We all believe that telling the truth is fine. But sometimes there are some occasions in which you'de better keep someone in the dark about something (possibly on their own or someone else's favor) or at least do not reveal the entire matter to them!

For instance, please imagine a naive person who discloses whatever they hear or know about a specific case (with a completely good intent), ignoring the fact that revealing the whole story to that particular person they are talking to and on that special time frame is not at all logical neither for him nor for the hearer!

How an English native speaker would allude to this reality and what proverb/expression they probabely would use to convey this message to such a person:

You shouldn't always tell the truth, irrespective of the fact that telling the truth is an admirable deed.

The only sentence that comes to mind is:

All truth will not bear telling. (Perhaps a Hungarian proverb!)

  • [correction: How would a native English speaker allude to [etc]. You need to invert the verb for questions. Also, I suggest regardless instead of irrespective].
    – Lambie
    May 29, 2019 at 14:57
  • Thank you @Lambie but please tell me more; why "regardless" is a better choice here?
    – A-friend
    May 29, 2019 at 15:14
  • 1
    Some things are better / best left unsaid is the nearest one IMO Some truths don't bear telling would also work. It's not an English proverb, but it sounds as though it could be. The meaning is a little ambiguous though - when we say it doesn't bear thinking about about something, we mean that makes us very uncomfortable to think about that thing, so some truths don't bear telling might be taken to mean that it would make us very uncomfortable to speak those truths.
    – user96060
    May 30, 2019 at 1:11

2 Answers 2


Cynical sentiments don't usually lend themselves to proverbs, since most preach virtue over restraint. For example:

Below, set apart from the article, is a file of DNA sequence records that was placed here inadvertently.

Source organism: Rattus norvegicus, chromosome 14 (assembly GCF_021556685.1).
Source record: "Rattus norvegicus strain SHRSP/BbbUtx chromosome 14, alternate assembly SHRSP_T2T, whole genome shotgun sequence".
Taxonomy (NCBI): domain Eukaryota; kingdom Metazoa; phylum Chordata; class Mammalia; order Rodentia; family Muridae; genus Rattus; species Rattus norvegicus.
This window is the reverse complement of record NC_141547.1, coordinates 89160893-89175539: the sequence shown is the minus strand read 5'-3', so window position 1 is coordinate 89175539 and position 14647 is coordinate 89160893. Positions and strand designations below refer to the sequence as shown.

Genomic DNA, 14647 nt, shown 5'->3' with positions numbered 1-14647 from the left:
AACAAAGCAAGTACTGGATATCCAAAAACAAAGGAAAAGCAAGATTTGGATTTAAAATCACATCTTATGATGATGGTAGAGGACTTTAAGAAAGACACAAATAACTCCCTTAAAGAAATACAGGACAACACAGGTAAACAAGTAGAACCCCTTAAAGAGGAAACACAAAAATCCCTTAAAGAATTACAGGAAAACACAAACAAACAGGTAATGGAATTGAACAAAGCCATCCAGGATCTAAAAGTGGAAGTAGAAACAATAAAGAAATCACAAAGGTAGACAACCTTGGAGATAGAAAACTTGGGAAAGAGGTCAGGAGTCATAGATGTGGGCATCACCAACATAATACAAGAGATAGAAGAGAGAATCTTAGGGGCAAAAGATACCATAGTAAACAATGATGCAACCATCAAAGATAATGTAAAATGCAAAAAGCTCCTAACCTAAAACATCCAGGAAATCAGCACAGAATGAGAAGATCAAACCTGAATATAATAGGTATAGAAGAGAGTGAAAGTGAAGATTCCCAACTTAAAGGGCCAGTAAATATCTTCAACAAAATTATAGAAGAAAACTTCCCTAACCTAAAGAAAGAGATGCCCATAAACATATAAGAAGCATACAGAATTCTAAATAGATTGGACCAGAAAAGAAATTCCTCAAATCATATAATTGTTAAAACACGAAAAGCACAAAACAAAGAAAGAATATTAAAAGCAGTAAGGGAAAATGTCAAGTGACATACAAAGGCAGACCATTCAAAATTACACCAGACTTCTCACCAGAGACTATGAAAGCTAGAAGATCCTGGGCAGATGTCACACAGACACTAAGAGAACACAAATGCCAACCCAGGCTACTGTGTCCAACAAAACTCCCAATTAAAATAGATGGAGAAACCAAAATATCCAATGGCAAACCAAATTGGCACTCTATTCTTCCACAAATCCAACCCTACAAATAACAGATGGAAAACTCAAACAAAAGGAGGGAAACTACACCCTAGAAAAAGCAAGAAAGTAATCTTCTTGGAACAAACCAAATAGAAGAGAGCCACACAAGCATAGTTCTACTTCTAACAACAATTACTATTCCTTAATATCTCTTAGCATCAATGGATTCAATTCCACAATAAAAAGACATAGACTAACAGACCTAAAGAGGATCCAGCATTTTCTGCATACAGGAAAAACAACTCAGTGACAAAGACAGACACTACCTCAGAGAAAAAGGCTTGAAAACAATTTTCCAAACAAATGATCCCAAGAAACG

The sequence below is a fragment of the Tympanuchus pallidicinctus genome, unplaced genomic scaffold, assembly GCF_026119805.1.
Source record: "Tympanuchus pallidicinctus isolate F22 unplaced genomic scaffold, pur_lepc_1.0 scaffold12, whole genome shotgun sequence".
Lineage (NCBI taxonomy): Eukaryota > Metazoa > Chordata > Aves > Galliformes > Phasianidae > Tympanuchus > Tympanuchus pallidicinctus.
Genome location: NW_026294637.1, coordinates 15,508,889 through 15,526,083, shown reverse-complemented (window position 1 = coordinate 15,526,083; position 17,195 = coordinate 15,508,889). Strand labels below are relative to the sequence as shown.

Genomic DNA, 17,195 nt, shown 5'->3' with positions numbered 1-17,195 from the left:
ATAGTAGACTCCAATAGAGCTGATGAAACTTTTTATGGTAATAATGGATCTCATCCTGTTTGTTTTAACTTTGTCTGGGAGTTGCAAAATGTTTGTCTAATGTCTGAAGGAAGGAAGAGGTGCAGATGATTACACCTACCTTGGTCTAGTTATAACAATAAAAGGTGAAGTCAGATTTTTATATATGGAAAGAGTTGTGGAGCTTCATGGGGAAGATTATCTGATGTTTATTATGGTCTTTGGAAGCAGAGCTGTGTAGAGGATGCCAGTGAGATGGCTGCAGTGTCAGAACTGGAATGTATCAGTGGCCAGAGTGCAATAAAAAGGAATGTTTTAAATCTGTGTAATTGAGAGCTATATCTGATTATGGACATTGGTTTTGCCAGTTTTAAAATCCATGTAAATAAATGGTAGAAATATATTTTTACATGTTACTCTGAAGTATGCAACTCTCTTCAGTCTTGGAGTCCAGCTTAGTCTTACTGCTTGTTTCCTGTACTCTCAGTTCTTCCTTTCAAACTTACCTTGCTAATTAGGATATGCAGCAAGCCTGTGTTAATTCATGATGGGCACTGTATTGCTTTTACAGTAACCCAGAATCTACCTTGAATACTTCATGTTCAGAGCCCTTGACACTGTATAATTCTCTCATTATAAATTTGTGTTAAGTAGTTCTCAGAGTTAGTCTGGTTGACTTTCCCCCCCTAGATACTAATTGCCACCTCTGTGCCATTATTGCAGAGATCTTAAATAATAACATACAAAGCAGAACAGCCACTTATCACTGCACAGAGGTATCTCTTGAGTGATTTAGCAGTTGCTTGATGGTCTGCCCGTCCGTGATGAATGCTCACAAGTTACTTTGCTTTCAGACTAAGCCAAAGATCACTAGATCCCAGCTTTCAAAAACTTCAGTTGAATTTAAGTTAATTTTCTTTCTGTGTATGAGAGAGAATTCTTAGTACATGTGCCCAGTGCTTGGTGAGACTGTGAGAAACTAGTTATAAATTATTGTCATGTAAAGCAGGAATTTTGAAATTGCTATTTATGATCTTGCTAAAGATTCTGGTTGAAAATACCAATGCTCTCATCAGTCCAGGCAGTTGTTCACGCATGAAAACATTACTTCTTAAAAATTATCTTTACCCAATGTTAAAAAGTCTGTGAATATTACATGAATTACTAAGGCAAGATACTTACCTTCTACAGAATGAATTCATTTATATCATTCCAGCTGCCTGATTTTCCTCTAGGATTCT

Tell the truth, or someone will tell it for you.

warns someone against telling lies, suggesting the truth will come out eventually.

Of course, most proverbs exist in an ideal world where negative acts always have negative consequences. In the real world people lie and get away with it all the time, even when others know (and can prove) they are lying. Cynicism seems a more realistic philosophy.

But I digress. The point is that there is no simple aphorism to suggest that it's best not to tell everything you know to be true. So make one up:

Tell the truth -- but don't tell the whole truth.


Certainly you should tell the truth -- but not all the time.

  • Thank you @Andrew, but what about the more important pert? I need to imply you shouldn't "always" tell the truth!
    – A-friend
    May 29, 2019 at 16:03
  • @A-friend Edited my answer. There are many ways to say this, though.
    – Andrew
    May 29, 2019 at 17:22

I can't think of any proverbs that say it's better to lie (usually these are the other way around - "better a terrible truth than a kind lie"), though we do have ones alluding to keeping people in the dark.

Let sleeping dogs lie.

Leave a situation alone so as not to make it any worse.

Least said is soonest mended.

The less you say about a situation, the easier it will be to recover from it.

Even fools are thought wise if they keep silent, and discerning if they hold their tongues.

Proverbs 17:28.

What he doesn't know won't hurt him.

It's better not to tell someone a hurtful truth.

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